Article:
The state Department of Transportation (DOT) announced on Friday that large trucks will no longer have to use local truck routes in Astoria to bypass sections of the Grand Central Parkway (GCP).
Previously, trucks larger than 12 feet, 6 inches tall driving on the Grand Central Parkway in Astoria had to use local truck routes to enter the Robert F. Kennedy Bridge or the Brooklyn Queens Expressway (BQE).
Forcing these vehicles to use local truck routes at Astoria Boulevard, Queens Boulevard, Northern Boulevard and Broadway increased traffic and the emission of heavy fumes, local officials argued. Now, trucks up to 14 feet tall can stay on the Grand Central Parkway to the BQE.
The $2.5 million project, which started in November, will increase clearances at the 31st Street and 69th Street overpasses by lowering the roadway, micro-milling the pavement and lowering catch basins. Signs that once diverted trucks to local roads will be removed.
At a press conference at 31st Street in Astoria, resident Matthew Weiss said he was “ecstatic, elated” and “jumping up and down with joy and glee.”
A 20-year Astoria resident who lives about 100 feet from Astoria Boulevard, Weiss said he has been contacting officials for 15 years about the noise and pollution he experienced as a result of the trucks.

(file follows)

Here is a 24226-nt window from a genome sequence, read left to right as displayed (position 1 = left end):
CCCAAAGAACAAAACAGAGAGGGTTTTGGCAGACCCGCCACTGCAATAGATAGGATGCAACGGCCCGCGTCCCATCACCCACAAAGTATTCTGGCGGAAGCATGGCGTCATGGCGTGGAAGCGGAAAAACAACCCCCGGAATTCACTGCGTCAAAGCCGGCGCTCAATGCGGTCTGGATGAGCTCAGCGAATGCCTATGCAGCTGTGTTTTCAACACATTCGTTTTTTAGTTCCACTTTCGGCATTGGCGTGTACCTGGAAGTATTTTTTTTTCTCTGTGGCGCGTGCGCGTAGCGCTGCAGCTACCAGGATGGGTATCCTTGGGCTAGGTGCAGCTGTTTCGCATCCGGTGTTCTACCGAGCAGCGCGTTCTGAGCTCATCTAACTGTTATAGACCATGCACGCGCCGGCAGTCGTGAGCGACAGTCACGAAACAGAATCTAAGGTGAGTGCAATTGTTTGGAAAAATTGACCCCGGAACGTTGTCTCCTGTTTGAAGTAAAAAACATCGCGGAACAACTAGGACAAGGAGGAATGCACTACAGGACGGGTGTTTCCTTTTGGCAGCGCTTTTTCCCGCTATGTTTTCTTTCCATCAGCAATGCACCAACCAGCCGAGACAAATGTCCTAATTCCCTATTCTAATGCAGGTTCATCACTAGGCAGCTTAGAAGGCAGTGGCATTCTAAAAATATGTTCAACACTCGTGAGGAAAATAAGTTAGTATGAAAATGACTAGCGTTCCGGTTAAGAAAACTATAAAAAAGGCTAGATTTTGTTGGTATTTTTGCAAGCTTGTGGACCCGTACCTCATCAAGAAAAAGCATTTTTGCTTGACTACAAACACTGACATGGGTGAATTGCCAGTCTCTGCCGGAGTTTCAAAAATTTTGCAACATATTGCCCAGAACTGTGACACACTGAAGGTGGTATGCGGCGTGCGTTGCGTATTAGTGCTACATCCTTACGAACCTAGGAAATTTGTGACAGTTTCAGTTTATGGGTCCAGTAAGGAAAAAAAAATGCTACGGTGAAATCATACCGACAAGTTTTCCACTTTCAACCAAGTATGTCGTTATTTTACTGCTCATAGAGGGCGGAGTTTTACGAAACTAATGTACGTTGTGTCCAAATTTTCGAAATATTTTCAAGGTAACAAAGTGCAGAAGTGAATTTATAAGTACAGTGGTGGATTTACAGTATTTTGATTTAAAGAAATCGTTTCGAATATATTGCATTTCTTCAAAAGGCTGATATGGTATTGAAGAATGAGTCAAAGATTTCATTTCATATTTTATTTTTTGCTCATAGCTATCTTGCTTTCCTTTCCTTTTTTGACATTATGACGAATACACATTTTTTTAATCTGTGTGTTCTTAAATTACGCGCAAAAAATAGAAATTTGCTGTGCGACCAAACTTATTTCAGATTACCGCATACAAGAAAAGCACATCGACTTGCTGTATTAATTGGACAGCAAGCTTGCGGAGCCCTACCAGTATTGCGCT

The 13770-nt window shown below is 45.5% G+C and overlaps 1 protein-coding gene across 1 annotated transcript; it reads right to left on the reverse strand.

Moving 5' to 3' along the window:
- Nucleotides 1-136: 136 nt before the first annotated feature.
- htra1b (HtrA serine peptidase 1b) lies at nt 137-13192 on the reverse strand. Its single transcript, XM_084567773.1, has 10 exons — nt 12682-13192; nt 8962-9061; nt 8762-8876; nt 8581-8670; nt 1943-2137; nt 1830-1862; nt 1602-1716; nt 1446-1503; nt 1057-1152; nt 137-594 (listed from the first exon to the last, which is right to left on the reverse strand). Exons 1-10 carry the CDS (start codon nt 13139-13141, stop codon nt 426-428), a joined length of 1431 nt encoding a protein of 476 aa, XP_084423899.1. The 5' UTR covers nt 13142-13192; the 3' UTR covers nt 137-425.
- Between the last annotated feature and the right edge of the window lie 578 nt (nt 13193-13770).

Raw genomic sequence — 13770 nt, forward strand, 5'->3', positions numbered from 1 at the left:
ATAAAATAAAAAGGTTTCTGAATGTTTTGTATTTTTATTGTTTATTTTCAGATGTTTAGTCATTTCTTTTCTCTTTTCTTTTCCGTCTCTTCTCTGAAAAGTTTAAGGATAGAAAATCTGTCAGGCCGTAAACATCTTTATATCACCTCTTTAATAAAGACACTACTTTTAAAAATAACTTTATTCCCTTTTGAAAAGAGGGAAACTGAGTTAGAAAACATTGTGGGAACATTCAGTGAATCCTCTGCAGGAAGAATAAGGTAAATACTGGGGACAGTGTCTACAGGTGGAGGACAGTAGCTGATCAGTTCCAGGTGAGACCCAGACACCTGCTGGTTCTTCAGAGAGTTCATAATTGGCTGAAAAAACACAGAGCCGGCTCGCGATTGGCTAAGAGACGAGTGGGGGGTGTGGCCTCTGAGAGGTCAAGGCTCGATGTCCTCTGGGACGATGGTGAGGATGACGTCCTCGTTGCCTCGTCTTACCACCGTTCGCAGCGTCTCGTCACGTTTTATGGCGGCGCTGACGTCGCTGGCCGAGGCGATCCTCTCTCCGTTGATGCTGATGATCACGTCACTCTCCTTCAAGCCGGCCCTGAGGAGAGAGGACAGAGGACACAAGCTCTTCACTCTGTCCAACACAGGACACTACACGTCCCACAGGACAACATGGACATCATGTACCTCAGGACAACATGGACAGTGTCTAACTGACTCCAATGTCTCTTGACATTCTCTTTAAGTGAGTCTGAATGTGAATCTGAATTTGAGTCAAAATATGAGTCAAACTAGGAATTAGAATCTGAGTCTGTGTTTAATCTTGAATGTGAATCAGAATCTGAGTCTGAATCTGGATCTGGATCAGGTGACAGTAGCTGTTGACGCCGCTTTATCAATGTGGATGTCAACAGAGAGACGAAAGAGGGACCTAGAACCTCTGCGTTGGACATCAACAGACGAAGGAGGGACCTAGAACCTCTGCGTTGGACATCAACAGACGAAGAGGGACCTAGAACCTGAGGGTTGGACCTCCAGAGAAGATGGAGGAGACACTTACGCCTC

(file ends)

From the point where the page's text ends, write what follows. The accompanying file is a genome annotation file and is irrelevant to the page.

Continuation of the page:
“These giant semis have to use that Jake brake [engine breaking mechanism on diesel engines],” he said. “That’s the sound that haunts my nightmares.”
Weiss, who said he often hears a “soul-piercing noise from these giant machines” through his window contacted Assemblywoman Aravella Simotas’ office in 2013 and credited her for working diligently to push the state to find a solution. He added that the trucks were a major source of pollution and that pedestrians felt unsafe crossing the street with trucks speeding by local roads.
“It’s an amazing result of local advocacy,” Weiss said. “This is a triumph of local government.”
In June, Simotas, Councilman Costa Constantinides, state Senator Michael Gianaris and Congressman Joseph Crowley held a press conference in the same location calling on the state to implement this plan.
At the time, a spokesperson for the state DOT said the agency has studied allowing larger commercial vehicles to use that section of the GCP but “roadway characteristics” have stopped them from permitting trucks to do so.
“A long, horrible nightmare for the people who live, work, travel and play in this Astoria neighborhood is finally ending,” Simotas said. “I can’t think of a nicer gift to the community this holiday season and I thank Governor Andrew Cuomo and the state Department of Transportation for listening to our request, acknowledging the needless suffering of this community and getting this project done in record time.”
Crowley, who called the project “a great present,” added that this project would also ease traffic in neighborhoods as far as Woodside.
The project is set to be completed at the end of 2017.